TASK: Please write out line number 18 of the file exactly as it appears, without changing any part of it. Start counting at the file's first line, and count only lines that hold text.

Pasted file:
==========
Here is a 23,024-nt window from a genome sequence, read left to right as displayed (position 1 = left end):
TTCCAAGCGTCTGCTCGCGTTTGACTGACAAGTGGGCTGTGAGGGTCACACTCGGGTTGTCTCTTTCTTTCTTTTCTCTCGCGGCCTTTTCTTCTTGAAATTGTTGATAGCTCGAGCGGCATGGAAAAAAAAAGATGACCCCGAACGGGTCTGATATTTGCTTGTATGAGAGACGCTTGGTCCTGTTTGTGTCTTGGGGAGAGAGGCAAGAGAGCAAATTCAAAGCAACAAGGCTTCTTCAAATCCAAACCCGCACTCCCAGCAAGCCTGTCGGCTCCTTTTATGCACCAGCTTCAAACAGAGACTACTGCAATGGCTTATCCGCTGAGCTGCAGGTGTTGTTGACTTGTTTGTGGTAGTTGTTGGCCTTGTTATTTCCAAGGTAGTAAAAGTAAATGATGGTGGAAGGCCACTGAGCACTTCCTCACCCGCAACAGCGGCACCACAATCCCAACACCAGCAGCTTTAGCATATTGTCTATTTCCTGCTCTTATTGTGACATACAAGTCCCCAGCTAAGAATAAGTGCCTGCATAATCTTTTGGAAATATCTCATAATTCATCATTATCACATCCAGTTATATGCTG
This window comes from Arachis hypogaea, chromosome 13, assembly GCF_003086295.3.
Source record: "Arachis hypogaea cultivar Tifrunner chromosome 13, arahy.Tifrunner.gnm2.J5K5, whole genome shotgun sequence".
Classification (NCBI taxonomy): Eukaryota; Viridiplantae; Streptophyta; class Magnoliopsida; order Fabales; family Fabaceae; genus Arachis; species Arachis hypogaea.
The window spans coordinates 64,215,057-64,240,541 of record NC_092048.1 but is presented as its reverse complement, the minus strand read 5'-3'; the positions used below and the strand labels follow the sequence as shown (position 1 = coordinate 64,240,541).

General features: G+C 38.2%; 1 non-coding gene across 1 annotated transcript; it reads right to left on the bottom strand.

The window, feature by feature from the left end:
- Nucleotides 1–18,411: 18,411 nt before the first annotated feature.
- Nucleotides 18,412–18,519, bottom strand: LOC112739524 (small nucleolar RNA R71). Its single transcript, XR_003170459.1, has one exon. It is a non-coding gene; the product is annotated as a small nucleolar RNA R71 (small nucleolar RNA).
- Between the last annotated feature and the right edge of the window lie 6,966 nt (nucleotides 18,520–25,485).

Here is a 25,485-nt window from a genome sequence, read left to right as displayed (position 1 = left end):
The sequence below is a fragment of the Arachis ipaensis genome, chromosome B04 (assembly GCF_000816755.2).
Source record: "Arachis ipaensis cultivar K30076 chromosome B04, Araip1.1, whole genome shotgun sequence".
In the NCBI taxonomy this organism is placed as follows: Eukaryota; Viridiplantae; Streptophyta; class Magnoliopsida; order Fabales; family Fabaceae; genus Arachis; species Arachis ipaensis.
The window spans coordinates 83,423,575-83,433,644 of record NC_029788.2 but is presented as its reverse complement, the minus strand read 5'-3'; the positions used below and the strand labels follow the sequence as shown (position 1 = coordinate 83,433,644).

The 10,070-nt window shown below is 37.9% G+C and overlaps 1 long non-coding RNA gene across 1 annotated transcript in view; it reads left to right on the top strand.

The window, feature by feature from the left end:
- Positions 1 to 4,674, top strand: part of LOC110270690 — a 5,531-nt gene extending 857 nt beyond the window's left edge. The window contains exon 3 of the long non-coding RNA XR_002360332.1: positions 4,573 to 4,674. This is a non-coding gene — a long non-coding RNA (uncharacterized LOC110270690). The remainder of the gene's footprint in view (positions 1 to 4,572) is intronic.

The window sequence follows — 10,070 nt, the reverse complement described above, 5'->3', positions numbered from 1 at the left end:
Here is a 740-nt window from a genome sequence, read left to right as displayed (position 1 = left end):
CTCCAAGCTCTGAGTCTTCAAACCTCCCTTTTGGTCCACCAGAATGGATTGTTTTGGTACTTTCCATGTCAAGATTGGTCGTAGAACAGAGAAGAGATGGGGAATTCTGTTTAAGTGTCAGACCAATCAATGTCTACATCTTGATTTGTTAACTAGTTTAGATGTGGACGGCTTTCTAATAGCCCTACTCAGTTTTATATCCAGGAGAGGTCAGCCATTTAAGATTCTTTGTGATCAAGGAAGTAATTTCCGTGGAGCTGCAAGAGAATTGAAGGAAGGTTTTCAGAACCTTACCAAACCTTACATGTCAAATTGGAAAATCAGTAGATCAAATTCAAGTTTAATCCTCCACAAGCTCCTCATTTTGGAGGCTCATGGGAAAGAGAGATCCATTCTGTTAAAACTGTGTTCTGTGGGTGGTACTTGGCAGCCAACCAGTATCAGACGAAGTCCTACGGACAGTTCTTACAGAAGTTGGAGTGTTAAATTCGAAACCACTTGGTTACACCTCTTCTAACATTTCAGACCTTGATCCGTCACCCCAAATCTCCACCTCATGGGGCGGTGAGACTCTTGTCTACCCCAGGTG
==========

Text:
The window, feature by feature from the left end: